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A quarter of US patients in hospitals experience harm: study

chinadaily.com.cn | Updated: 2023-01-13 07:00

A medical worker checks temperatures for visitors at a hospital in New York, the United States, Dec 13, 2021. [Photo/Xinhua]

About a quarter patients who are admitted to hospitals in the US experience harm or neglect, showing that patient safety needs to be improved, NBC News reported on Thursday.

"These numbers are disappointing, but not shocking," Dr. David Bates, the chief of general medicine at Brigham and Women's Hospital in Boston, said in a study led by him, published on Wednesday in the New England Journal of Medicine.

According to the study, about 24 percent experienced at least one event during a stay that negatively affected their health, even temporarily. Seven percent adverse events were considered preventable, while one percent of patients experienced serious experiences leading them to serious harm, including one reported death.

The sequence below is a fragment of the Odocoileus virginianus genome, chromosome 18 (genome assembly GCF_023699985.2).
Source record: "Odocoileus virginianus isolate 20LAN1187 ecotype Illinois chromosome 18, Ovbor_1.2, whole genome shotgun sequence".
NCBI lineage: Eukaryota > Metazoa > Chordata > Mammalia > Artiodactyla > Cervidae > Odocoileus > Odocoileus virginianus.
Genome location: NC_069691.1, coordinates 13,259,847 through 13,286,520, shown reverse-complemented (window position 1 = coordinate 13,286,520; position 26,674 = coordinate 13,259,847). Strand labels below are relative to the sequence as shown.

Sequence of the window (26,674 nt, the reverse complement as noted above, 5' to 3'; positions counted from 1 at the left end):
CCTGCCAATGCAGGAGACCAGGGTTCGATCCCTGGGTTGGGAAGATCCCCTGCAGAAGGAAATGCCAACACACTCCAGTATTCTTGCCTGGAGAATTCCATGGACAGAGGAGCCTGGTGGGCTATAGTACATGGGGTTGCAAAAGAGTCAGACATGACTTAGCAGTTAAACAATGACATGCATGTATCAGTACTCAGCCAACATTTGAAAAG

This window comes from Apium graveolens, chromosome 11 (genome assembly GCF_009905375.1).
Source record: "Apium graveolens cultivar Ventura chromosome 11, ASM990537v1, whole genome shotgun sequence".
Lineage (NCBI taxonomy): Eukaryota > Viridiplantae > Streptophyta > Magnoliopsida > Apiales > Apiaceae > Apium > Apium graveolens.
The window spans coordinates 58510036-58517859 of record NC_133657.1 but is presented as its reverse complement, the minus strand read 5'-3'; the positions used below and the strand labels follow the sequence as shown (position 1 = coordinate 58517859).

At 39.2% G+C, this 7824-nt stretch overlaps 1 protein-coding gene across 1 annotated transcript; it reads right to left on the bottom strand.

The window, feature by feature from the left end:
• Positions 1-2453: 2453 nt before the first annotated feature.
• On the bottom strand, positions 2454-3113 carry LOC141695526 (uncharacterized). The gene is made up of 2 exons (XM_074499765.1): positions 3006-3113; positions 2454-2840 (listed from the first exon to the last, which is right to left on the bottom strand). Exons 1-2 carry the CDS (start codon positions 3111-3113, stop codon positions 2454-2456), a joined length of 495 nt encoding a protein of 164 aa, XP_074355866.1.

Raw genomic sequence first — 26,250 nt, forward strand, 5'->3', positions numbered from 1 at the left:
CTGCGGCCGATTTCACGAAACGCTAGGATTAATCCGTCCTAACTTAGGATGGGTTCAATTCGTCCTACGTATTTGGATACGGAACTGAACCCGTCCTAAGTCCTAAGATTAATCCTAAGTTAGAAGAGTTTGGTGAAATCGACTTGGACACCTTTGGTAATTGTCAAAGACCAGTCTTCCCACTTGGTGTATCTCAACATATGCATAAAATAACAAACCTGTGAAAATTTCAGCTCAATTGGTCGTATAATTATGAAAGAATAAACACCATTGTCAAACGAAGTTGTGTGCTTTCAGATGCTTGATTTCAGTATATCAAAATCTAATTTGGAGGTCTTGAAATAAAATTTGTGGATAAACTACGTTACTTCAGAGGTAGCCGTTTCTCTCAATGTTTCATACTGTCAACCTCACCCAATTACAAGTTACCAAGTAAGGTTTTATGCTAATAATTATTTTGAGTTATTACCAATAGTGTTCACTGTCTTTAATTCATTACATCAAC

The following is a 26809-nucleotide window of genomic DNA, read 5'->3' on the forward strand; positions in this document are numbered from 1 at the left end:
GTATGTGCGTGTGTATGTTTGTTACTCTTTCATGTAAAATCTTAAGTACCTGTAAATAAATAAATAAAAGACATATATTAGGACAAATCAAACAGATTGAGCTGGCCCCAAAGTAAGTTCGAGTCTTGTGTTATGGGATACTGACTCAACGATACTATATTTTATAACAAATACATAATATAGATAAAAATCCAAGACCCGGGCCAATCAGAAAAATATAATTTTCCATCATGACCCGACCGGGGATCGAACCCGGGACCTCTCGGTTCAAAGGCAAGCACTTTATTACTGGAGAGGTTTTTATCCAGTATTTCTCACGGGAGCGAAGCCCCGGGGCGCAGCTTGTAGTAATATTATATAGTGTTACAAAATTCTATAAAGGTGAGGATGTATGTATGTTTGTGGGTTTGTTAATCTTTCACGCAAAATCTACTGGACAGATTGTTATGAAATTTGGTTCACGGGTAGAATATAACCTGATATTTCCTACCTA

"It's clear that, at least, the rate is not going down and that harm continues to be a really serious issue," Bates compared the data this time to the 1991 study, called the Harvard Medical Practice Study I.

The heart of the patient safety issue is "insufficient numbers of nurses at the bedside", said Linda Aiken, a professor and the founding director of the Center for Health Outcomes and Policy Research at Penn Nursing in Philadelphia. The pandemic triggered the anger of stressed nursing staff, leading to strikes.

Dr. Albert Wu, the director of the Center for Health Services and Research Outcomes at the Johns Hopkins Bloomberg School of Public Health, said patients should "keep in mind that there is the potential for harm while being hospitalized."

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